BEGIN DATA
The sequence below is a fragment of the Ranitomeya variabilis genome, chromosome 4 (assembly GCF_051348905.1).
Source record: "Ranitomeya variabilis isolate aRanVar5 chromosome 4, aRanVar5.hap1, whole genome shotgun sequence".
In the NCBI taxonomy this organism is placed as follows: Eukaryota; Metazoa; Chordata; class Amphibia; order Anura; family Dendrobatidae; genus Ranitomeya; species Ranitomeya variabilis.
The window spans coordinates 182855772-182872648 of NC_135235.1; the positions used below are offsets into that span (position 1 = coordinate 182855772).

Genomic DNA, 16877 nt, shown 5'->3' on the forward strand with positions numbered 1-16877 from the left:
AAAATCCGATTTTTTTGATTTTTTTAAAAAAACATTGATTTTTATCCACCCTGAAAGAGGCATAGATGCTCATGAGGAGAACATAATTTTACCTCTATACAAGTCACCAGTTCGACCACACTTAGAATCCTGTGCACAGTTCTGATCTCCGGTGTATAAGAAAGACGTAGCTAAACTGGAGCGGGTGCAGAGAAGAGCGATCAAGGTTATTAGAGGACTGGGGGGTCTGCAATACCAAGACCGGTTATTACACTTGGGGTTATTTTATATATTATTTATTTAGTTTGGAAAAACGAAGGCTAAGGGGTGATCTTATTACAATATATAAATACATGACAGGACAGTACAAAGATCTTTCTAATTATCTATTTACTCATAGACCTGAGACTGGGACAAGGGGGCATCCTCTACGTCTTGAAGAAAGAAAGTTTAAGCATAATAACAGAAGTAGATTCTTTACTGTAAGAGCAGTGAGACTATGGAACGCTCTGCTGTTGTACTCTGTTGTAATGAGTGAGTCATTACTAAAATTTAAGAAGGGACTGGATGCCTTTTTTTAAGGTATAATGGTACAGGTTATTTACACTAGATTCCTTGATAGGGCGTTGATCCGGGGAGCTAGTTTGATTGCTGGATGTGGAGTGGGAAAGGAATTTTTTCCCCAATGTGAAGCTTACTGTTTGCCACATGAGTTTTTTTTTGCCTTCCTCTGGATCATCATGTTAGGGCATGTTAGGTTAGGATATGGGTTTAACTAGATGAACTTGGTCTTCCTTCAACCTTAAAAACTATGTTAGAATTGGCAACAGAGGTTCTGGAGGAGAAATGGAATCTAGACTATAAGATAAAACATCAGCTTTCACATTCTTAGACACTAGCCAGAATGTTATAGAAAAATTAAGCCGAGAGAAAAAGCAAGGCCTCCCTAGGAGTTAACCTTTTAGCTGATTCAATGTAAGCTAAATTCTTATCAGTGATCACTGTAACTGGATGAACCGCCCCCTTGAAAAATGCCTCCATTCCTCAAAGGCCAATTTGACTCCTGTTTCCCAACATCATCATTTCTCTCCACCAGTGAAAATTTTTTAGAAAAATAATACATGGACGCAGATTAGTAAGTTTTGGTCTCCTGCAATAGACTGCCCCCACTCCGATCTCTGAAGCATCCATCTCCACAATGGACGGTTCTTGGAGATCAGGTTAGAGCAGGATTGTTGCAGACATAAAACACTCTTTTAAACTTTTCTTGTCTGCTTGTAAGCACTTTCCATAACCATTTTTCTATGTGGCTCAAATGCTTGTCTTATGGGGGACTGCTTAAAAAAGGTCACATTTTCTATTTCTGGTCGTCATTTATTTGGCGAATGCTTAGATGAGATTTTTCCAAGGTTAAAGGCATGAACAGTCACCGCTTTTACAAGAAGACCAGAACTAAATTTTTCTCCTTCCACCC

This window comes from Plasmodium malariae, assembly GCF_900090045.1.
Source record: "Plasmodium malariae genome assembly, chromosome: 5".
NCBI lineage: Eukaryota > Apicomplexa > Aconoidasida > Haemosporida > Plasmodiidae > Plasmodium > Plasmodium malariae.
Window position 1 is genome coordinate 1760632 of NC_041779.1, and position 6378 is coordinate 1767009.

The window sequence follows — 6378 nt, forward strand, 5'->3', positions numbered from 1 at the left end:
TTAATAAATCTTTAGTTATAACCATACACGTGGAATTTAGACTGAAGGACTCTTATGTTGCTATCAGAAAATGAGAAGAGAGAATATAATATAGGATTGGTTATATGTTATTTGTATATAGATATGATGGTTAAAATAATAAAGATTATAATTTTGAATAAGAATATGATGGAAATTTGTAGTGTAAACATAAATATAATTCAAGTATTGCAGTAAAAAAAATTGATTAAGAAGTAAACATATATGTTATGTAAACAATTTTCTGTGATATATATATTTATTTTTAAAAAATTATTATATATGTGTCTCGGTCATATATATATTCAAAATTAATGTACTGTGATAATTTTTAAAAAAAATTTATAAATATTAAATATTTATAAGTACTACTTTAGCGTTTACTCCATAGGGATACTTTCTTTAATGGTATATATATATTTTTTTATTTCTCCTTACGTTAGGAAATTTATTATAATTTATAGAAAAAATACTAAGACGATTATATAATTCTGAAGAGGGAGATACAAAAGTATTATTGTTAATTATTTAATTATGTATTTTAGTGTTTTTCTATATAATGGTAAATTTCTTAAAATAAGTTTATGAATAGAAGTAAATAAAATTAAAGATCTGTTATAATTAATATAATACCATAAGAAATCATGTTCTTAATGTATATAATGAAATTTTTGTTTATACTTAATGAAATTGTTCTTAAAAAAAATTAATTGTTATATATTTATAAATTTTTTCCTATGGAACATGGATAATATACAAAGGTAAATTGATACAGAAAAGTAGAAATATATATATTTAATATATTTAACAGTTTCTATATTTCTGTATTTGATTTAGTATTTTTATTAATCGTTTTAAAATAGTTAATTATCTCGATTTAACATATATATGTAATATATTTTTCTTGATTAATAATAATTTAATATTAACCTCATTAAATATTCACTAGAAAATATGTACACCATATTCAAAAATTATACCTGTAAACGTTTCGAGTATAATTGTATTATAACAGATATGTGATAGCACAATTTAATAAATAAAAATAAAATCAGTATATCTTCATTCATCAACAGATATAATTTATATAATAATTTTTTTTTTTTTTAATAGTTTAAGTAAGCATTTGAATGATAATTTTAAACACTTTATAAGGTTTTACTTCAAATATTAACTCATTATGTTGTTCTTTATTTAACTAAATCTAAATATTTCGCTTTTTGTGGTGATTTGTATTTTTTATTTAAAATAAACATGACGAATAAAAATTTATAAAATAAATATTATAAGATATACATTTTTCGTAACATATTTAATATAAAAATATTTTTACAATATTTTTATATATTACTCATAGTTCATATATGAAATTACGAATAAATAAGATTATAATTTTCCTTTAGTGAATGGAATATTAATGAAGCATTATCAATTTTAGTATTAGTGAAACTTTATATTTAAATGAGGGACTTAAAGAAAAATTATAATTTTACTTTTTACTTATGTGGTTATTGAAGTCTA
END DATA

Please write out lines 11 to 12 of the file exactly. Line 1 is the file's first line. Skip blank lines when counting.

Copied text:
The window sequence follows — 6378 nt, forward strand, 5'->3', positions numbered from 1 at the left end:
TTAATAAATCTTTAGTTATAACCATACACGTGGAATTTAGACTGAAGGACTCTTATGTTGCTATCAGAAAATGAGAAGAGAGAATATAATATAGGATTGGTTATATGTTATTTGTATATAGATATGATGGTTAAAATAATAAAGATTATAATTTTGAATAAGAATATGATGGAAATTTGTAGTGTAAACATAAATATAATTCAAGTATTGCAGTAAAAAAAATTGATTAAGAAGTAAACATATATGTTATGTAAACAATTTTCTGTGATATATATATTTATTTTTAAAAAATTATTATATATGTGTCTCGGTCATATATATATTCAAAATTAATGTACTGTGATAATTTTTAAAAAAAATTTATAAATATTAAATATTTATAAGTACTACTTTAGCGTTTACTCCATAGGGATACTTTCTTTAATGGTATATATATATTTTTTTATTTCTCCTTACGTTAGGAAATTTATTATAATTTATAGAAAAAATACTAAGACGATTATATAATTCTGAAGAGGGAGATACAAAAGTATTATTGTTAATTATTTAATTATGTATTTTAGTGTTTTTCTATATAATGGTAAATTTCTTAAAATAAGTTTATGAATAGAAGTAAATAAAATTAAAGATCTGTTATAATTAATATAATACCATAAGAAATCATGTTCTTAATGTATATAATGAAATTTTTGTTTATACTTAATGAAATTGTTCTTAAAAAAAATTAATTGTTATATATTTATAAATTTTTTCCTATGGAACATGGATAATATACAAAGGTAAATTGATACAGAAAAGTAGAAATATATATATTTAATATATTTAACAGTTTCTATATTTCTGTATTTGATTTAGTATTTTTATTAATCGTTTTAAAATAGTTAATTATCTCGATTTAACATATATATGTAATATATTTTTCTTGATTAATAATAATTTAATATTAACCTCATTAAATATTCACTAGAAAATATGTACACCATATTCAAAAATTATACCTGTAAACGTTTCGAGTATAATTGTATTATAACAGATATGTGATAGCACAATTTAATAAATAAAAATAAAATCAGTATATCTTCATTCATCAACAGATATAATTTATATAATAATTTTTTTTTTTTTTAATAGTTTAAGTAAGCATTTGAATGATAATTTTAAACACTTTATAAGGTTTTACTTCAAATATTAACTCATTATGTTGTTCTTTATTTAACTAAATCTAAATATTTCGCTTTTTGTGGTGATTTGTATTTTTTATTTAAAATAAACATGACGAATAAAAATTTATAAAATAAATATTATAAGATATACATTTTTCGTAACATATTTAATATAAAAATATTTTTACAATATTTTTATATATTACTCATAGTTCATATATGAAATTACGAATAAATAAGATTATAATTTTCCTTTAGTGAATGGAATATTAATGAAGCATTATCAATTTTAGTATTAGTGAAACTTTATATTTAAATGAGGGACTTAAAGAAAAATTATAATTTTACTTTTTACTTATGTGGTTATTGAAGTCTA